Ondansetron hydrochloride was selected as model drug. It is a 5- HT3 receptor blocker with a bioavailability of 60% due to first pass metabolism. The present work was carried out to increase the bioavailabilty of the drug ondansetron hydrochloride by formulation of mouth dissolving film. Natural polysaccharide extracted from tubers of Colocassia esculenta (also known as taro gum) was used a polymer for film formulation along with semisynthetic polymer HPMC E5 (Hydroxy propyl methyl cellulose) . Also, the films using established natural polymers namely xanthan gum, guar gum, gum ghati and sodium alginate were formulated in combination with HPMC E5. The natural polymers are comparatively cheaper with desired properties like abundantly available, non-irritating and non-toxic in nature. The use of natural polysaccharides contributes to changes in different properties like disintegration time, tensile strength, and In vitro drug release . All the films formulated using different natural polymers by solvent casting method were evaluated for different parameters and on the basis of the results obtained one film formulation was considered to be better over the others. The films were also compared to the marketed film of Ondansetron hydrochloride.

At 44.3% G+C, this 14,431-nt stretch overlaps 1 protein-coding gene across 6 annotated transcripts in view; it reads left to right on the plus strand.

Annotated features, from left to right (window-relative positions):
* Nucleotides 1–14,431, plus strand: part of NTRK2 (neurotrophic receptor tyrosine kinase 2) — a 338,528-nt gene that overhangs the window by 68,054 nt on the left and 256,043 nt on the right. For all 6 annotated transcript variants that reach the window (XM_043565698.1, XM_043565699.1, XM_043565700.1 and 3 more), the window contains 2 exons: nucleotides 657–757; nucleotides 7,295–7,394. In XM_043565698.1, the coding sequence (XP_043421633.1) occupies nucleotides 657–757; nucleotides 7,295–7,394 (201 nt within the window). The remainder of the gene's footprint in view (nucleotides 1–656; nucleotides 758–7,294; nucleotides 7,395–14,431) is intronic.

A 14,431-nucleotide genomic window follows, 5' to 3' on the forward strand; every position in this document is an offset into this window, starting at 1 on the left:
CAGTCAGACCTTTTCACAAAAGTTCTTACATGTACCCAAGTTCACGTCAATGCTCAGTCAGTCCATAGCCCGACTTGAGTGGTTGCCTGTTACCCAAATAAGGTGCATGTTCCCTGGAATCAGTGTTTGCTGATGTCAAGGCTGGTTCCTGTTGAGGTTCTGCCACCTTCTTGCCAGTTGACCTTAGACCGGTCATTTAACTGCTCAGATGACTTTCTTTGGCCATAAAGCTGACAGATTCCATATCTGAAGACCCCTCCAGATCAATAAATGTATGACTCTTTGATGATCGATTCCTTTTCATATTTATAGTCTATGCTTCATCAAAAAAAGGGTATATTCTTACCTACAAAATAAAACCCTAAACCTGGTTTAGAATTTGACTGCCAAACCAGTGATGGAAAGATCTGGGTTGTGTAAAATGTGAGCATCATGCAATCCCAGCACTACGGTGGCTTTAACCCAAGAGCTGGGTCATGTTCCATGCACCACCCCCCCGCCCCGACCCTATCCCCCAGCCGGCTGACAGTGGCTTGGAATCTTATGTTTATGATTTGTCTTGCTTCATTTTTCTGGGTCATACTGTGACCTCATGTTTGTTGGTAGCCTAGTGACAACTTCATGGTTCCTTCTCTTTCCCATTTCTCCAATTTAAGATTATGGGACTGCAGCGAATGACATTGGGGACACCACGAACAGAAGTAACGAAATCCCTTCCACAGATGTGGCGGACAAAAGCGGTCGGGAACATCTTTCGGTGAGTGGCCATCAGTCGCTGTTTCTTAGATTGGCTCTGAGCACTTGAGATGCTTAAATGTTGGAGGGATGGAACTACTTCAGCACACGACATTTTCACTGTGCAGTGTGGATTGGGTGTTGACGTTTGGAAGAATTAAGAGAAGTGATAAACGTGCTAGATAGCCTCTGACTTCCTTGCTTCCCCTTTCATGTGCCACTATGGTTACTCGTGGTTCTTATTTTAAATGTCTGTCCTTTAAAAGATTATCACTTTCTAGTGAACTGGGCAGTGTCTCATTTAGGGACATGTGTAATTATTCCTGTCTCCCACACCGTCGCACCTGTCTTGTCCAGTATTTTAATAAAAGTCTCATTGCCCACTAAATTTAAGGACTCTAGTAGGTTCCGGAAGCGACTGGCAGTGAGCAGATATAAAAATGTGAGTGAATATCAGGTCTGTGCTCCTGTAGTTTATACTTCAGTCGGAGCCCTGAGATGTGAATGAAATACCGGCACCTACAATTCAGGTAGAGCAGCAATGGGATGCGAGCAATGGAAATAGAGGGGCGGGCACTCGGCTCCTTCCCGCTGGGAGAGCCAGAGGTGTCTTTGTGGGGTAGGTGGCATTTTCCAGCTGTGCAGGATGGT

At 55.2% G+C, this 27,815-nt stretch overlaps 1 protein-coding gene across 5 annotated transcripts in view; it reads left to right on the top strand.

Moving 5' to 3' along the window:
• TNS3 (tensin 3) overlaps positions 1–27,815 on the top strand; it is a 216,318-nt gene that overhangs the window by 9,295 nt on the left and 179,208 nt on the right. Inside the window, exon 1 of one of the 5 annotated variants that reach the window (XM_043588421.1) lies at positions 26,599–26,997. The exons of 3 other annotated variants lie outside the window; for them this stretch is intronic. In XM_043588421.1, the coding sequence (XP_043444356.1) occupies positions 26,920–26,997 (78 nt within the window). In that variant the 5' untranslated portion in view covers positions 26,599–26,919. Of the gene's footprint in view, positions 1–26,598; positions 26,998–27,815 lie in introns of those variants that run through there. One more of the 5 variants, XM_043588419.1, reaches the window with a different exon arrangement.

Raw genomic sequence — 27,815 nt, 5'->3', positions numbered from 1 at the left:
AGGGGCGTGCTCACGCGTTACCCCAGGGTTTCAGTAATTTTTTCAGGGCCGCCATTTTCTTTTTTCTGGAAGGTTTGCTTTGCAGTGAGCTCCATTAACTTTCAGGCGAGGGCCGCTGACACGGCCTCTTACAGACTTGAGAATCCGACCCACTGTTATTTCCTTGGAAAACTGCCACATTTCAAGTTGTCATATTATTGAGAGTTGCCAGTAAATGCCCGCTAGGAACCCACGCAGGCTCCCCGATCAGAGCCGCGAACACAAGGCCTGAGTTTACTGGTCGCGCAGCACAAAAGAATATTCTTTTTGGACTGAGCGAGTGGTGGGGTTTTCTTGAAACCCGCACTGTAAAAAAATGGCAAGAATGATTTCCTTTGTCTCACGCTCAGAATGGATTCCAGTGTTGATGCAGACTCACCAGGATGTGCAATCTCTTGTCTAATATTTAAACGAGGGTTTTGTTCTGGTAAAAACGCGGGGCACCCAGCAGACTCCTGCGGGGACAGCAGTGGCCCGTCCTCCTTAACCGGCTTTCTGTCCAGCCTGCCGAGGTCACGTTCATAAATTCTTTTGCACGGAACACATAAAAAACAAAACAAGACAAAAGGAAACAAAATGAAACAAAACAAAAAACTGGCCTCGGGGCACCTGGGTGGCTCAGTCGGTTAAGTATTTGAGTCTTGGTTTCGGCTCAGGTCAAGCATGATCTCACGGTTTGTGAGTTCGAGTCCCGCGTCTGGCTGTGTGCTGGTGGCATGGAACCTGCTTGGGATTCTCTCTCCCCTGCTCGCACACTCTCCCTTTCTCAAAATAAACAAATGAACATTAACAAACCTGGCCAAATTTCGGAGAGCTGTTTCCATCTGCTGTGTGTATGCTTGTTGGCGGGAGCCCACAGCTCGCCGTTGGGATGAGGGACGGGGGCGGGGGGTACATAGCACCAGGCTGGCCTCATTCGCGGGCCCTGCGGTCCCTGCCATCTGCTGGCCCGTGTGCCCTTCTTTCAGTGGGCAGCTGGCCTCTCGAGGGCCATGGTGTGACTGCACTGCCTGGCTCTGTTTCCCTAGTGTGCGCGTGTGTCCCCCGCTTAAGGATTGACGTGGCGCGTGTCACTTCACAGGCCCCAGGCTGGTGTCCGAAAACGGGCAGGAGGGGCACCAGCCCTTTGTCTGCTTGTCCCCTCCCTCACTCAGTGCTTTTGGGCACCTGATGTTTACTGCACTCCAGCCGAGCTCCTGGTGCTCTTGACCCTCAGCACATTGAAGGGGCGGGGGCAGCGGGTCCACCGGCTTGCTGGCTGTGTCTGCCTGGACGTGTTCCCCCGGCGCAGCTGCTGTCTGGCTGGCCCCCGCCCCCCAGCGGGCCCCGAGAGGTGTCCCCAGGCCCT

Materials and Methods
Ondansetron hydrochloride was obtained from InventIa Health Care Pvt. Ltd., Mumbai, India. HPMC E5 was obtained from Colorcon, Goa, India. Xanthan gum EP, guar gum LR, sodium alginate IP and gum ghati EP were obtained from Molychem, Mumbai, India. Aspartame was obtained from C P Kelco, Mumbai, India. All the chemicals and reagents used were of analytical grade.
Isolation and purification of polysaccaride from Colocasia esculenta tubers